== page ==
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Using peer dialogue to improve teaching practice in the UCL Department of Italian

Colleagues worked together to reflect and share experiences about online tools for teaching, Moodle tips and tricks, in-class activities with students, and strategies to improve students’ assessment.

16 March 2017

The Peer Dialogue Scheme inspires staff to develop their teaching and students’ learning, by working closely with colleagues.

Staff can work:

  • in groups to share experiences and explore new options (Option A), or
  • in pairs to observe one another’s teaching (option B).

The scheme is open to all staff who teach and/or support students’ learning at UCL.

Catherine Keen and Beatrice Sica from UCL Department of Italian, in the School of European Languages, Culture and Society (SELCS) describe how they used peer dialogue.

Having a large group allowed for a diverse group of topics to be explored

Beatrice Sica, the current Head of the Italian Department, encouraged a group of eigth colleagues to work together in a peer dialogie project so she set up an Outlook group to facilitate communication and collaboration. 

"Initially the idea was to explore only online and digital tools for teaching, but we ended up also exploring non-computer-based initiatives, because some members were more interested in the offline, real world than in online activities. 

Having a large group allowed for a much wider variety of topics to be explored, we had a great sense of community, and it was fun. The meetings created a collaborative atmosphere, and proved to be much more stimulating than just observing a colleague assigned to you randomly.

Each group member proposed his/her own topic, something they were interested in exploring or had just adopted experimentally. The final list of topics offered the group both convergences and diversity of interests.

Together, the group has explored a variety of topics and reviewed their benefits and limitations, such as:

  • new apps such as OneNote Class Notebook
  • Moodle activities including 'Assignments' (from both tutor’s and student’s perspectives), and the Moodle feature “Scheduler”
  • the pros and cons of MyFeedback, especially its utility as a tool for following the progress of personal tutees
  • working with UCL archives and collections and organising hands-on visits to collections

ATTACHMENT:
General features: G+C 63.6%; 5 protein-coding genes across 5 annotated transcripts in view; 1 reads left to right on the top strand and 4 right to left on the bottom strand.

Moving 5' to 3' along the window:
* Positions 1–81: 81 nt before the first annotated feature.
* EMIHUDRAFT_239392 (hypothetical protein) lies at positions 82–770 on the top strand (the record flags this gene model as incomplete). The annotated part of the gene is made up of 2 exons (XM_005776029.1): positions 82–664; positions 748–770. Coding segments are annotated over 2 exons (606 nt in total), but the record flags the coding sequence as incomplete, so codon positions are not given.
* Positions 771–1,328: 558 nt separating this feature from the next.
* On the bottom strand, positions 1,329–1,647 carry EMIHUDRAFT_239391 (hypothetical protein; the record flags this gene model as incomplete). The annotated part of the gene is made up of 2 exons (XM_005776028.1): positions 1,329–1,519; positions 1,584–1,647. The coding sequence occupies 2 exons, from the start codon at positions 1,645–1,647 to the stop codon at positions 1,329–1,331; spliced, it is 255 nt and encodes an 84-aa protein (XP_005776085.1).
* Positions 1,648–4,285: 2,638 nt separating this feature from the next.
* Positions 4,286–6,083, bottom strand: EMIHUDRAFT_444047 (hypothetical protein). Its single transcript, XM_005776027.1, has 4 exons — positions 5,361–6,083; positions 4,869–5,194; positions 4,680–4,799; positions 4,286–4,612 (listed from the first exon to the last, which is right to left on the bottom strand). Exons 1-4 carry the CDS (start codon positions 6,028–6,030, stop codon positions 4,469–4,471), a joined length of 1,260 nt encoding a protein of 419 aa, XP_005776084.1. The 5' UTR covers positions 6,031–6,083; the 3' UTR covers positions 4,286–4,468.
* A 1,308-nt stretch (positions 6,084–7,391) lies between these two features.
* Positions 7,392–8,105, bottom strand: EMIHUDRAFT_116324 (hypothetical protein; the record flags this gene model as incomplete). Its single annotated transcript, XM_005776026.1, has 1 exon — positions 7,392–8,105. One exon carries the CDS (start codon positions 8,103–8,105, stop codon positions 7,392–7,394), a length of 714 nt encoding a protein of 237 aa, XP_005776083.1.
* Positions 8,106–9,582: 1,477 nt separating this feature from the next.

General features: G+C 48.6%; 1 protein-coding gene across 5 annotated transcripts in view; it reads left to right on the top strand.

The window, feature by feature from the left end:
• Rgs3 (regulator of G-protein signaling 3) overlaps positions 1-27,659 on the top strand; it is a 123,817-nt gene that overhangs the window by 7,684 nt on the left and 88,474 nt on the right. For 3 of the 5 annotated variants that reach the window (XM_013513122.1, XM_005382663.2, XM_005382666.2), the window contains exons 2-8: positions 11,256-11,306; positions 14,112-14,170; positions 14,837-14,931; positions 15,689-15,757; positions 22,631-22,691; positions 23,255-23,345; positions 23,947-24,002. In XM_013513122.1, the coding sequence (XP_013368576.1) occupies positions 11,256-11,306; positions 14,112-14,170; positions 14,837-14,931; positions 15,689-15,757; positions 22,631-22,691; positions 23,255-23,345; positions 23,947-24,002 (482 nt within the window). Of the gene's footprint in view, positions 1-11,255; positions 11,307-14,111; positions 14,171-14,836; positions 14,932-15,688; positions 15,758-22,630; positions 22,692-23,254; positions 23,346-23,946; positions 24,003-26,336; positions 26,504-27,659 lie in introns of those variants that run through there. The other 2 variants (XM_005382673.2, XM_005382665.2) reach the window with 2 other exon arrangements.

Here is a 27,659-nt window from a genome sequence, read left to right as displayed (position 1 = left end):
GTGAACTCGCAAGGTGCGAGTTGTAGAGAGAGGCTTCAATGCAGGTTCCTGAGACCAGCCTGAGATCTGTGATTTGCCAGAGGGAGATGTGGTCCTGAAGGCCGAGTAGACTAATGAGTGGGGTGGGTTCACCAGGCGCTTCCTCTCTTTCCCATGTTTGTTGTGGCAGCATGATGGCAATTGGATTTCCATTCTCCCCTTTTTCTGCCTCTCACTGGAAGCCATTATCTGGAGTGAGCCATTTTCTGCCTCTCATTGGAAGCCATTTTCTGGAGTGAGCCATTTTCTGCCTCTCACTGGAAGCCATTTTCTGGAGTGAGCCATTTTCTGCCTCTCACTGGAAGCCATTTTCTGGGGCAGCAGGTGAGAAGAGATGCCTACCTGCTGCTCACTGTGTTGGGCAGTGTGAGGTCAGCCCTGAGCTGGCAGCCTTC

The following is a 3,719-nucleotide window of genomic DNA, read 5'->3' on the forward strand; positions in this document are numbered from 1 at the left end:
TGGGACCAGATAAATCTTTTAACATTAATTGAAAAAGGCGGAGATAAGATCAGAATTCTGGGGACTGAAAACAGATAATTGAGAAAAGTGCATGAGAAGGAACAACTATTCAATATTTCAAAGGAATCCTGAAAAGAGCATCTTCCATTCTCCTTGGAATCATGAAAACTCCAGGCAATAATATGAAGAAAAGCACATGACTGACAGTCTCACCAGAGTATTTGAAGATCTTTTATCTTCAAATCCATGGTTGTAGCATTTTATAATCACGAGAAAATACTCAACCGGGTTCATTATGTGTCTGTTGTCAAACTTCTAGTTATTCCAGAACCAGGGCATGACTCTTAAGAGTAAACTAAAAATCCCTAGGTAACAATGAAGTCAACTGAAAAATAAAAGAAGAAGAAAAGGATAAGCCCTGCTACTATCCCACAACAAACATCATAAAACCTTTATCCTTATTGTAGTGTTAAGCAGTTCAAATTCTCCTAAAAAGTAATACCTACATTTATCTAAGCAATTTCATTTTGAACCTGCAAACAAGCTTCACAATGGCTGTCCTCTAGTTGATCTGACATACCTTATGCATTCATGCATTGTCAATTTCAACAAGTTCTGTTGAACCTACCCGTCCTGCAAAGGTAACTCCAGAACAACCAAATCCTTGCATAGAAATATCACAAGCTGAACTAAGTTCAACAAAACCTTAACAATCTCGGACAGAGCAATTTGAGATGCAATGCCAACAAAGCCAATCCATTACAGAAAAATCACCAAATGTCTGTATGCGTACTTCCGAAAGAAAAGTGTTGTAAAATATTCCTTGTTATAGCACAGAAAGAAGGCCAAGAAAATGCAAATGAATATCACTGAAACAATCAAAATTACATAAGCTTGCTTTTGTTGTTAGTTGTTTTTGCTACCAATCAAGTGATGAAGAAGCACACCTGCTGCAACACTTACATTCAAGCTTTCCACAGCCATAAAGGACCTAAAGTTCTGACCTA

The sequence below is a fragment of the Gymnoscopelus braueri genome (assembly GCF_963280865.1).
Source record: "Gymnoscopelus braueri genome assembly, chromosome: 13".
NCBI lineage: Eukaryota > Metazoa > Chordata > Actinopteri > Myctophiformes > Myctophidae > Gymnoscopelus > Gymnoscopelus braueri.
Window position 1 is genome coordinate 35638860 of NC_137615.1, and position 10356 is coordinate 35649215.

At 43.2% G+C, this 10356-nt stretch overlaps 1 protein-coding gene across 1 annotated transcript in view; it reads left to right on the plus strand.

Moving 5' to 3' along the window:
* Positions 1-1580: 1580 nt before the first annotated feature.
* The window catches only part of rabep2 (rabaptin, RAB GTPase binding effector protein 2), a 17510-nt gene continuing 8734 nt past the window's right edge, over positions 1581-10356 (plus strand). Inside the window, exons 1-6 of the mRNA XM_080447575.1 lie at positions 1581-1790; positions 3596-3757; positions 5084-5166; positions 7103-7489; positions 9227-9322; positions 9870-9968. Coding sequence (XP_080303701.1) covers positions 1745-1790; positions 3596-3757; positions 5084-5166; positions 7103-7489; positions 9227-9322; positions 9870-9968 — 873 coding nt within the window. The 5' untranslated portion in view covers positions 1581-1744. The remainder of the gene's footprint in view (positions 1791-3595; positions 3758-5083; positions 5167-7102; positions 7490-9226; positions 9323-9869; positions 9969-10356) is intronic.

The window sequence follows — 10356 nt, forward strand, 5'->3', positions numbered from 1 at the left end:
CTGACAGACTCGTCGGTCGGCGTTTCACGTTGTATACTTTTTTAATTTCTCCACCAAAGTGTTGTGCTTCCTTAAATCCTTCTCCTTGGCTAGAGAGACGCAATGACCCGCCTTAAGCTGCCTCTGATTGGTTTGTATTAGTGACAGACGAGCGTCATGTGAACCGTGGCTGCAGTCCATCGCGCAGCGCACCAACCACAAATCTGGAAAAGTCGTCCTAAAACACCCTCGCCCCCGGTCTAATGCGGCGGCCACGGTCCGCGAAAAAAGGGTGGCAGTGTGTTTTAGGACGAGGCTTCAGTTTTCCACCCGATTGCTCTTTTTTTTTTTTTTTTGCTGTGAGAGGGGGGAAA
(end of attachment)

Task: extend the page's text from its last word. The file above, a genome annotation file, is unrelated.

Worth making the effort to meet

The group met twice, once in the first term and again earlier this year. Each session lasted an hour and a half and gave each member of staff the chance to present a topic and discuss it with their colleagues.

 “Finding the time to meet wasn’t always easy,” says Lucia Rinaldi. “Obviously, the more members the group has, the more difficult it is to find a date that suits everyone. But after a few Doodles we were fine.”

Vieri Samek-Lodovici notes: “I was worried that this activity, with a group of eight people, would require too much time, but in the end I was happy that the meetings lasted even longer than scheduled.”

A way to share and discuss best practice

All participants were very pleased about the possibilities that this scheme opens up in terms of sharing knowledge and experiences with colleagues.

Lisa Sampson, a new member of the department, notes, “These group meetings have been a really useful way of quickly gaining practical tips on many relevant uses of Moodle and other technologies, as I adjust from using a different virtual learning platform at Reading University.” She also enjoyed the chance to get to know colleagues and to share teaching innovations through structured, but informal, discussions, adding, “I highly recommend this alternative option to one-to-one peer review for integrating new staff.”

Carlotta Ferrara degli Uberti experimented with new forms of assessments, with a special focus on first-year modules. “The group made me feel the support of a community, and it was a great opportunity to get feedback on my experiments,” she says. Cristina Massaccesi, who uses regularly online platforms such as Moodle and eXtend, learned about OneNote Class Notebook and applied it successfully to language courses. “I didn’t know about OneNote. Technoclasses allowed me to see both its pros and cons and use it successfully right away.”

Marta Niccolai also conducted some experiments with language classes, but focused on theatre and acting techniques. “Unlike online tools, which facilitate communication outside the classroom, in the classroom the human interaction becomes very important. I illustrated to the group the benefits and difficulties of acting for language students, and was very pleased to discover that I was not alone in sharing this interest in theatre. Indeed, I learned a lot from our informal, open, and informative discussions and I hope to be able to do something similar next year.”